As with any measurement system, there are several factors which play a key role. Three of these are: Accuracy, Repeatability and Resolution. The user of the measurement device may need to give thought to these three factors since they may translate into a significant difference in the pricing strategy of the device, or system.
The accuracy of the device may be defined as its ability to adhere to a standard, like those kept by the National Bureau of Standards, or some local authority. It’s repeatability may be defined as the ability of the device to repeat a certain accuracy. It’s resolution is a measure of the devices ability to resolve (or indicate) a value. Consider the following situation.
Imagine that we are going to produce a product that must look and taste good and most importantly it must be consistent so that it is the same each time we use it. Further, lets assume that we are not able to predict what the exact taste should be, nor are we able to predict what the exact color should be. We know approximately what these variables should be, but we will rely on our ability to “tweak” the process to achieve the proper combination.
Once the process values have been achieved, our concern now is for our ability to reproduce these product “set points” on a regular basis. If we were going to automate this process we would look to a system that was repeatable. Absolute accuracy is not an issue here since there was no standard to adhere to except the one that we developed via our “tweaking” method. The product was as good as we wanted it to be and that was it.
Now lets suppose that we found out that our new product was in violation of an industry standard, or we discovered that we were adding more raw materials than we needed to, thus costing us more money to produce the product than necessary. In reality, we were faced with some combination of the two. We had to adhere to a standard for the product to maintain it within the law, but at the same time we didn’t want to be so conservative that we made the cost of producing the product too high, and we could not remain competitive.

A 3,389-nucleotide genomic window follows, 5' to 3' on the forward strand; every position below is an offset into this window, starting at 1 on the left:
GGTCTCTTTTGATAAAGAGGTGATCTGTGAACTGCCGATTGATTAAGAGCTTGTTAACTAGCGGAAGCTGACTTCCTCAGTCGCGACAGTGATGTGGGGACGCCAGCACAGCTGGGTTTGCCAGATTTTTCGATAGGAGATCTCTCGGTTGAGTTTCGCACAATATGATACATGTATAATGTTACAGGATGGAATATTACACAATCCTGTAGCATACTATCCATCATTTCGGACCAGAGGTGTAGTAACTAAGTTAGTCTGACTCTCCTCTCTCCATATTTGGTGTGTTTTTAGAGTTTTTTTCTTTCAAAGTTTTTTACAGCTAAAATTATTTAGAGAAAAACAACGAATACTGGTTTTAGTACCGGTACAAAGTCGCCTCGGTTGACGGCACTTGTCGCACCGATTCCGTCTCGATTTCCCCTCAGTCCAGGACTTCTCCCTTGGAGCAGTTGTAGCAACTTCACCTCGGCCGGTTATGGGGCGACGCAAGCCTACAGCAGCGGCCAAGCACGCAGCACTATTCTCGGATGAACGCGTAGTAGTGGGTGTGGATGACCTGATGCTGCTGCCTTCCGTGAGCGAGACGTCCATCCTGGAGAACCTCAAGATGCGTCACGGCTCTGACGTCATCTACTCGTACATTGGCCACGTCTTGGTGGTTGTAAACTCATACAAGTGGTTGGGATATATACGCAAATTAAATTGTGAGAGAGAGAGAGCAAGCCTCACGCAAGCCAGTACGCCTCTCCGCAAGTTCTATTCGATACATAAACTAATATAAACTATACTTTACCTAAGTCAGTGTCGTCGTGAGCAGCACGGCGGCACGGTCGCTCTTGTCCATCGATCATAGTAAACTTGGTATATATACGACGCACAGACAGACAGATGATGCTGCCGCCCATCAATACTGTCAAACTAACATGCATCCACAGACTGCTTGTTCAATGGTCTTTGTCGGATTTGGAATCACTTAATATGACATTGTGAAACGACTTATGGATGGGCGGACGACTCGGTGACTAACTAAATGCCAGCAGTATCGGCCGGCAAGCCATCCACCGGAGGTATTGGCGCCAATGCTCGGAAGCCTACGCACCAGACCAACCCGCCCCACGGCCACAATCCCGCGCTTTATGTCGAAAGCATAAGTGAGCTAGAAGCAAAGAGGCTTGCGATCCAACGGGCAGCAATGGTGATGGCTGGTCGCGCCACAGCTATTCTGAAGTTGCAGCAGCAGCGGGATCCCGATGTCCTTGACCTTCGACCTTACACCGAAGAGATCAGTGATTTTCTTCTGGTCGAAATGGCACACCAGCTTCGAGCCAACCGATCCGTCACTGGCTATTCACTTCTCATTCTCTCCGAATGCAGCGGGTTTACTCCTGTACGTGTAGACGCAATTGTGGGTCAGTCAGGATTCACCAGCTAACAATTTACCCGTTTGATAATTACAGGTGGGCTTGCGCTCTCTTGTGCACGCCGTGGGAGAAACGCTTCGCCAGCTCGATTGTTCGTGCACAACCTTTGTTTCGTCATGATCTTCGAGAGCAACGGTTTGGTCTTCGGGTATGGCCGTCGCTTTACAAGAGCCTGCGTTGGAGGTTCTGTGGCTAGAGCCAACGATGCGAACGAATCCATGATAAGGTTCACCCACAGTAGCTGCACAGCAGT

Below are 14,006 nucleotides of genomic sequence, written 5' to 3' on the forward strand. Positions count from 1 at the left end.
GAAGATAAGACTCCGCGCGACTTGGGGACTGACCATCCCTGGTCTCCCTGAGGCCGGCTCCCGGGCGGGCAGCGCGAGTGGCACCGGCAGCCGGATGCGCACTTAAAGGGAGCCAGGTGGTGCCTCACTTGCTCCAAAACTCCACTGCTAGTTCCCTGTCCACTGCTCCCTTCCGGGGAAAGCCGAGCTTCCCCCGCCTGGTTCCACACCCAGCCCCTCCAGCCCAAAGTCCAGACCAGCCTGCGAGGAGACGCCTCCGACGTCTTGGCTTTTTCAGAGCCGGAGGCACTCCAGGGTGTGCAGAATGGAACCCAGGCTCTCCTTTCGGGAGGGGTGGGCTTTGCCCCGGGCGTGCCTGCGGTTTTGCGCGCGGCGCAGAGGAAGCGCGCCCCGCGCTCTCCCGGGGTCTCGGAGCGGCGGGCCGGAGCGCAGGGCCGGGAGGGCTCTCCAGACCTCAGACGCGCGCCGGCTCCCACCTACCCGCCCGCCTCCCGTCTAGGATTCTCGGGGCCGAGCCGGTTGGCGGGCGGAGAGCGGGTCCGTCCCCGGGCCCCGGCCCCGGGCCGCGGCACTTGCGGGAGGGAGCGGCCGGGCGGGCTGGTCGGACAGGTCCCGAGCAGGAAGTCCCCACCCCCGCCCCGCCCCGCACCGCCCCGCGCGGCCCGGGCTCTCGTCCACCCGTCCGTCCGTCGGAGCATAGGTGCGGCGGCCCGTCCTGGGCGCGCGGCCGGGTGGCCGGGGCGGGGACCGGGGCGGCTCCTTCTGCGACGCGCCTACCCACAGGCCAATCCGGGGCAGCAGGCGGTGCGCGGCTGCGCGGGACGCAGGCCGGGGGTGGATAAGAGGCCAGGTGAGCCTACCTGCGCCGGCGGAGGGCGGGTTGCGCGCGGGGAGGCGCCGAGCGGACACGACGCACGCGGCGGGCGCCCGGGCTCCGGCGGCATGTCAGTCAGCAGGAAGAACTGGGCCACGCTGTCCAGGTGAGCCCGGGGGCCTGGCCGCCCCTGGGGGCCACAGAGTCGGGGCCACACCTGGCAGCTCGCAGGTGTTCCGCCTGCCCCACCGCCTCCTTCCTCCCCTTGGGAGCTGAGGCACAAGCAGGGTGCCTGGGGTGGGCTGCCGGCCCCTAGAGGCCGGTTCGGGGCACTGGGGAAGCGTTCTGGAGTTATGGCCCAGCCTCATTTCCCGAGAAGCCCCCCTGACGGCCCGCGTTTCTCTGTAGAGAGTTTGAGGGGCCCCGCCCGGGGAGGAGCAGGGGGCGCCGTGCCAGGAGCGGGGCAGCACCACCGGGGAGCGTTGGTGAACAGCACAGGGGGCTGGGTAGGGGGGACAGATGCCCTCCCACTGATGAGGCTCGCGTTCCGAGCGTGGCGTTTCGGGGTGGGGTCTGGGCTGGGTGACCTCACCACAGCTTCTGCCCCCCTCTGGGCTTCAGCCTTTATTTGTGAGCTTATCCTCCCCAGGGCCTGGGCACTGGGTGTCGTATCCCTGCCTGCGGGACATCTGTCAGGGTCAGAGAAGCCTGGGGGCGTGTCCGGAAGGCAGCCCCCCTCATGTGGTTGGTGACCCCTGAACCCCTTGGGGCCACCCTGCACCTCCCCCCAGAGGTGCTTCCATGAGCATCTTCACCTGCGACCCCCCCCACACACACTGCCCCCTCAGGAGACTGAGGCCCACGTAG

The law specified that certain minimum ratios of the product materials had to be adhered to, and that we needed to be accountable to these standards. Here we may need to consider the accuracy of the measuring device to be certain that we maintained the product consistent within the legal standards. Also, our product records needed to demonstrate this accountability. Here clearly we needed accuracy as well as repeatability. In both cases though the measuring device should have been calibrated to provide the user with the maximum resolution possible in order to provide the best indication of the measured variable. If a value of 50 Brix were our target value, certainly a range of say 49 to 51 Brix would provide better resolution than a range of 40 to 60 Brix.
In our next article we will talk about how these three factors (accuracy, repeatability and resolution) may effect the pricing strategy for these measurement products.
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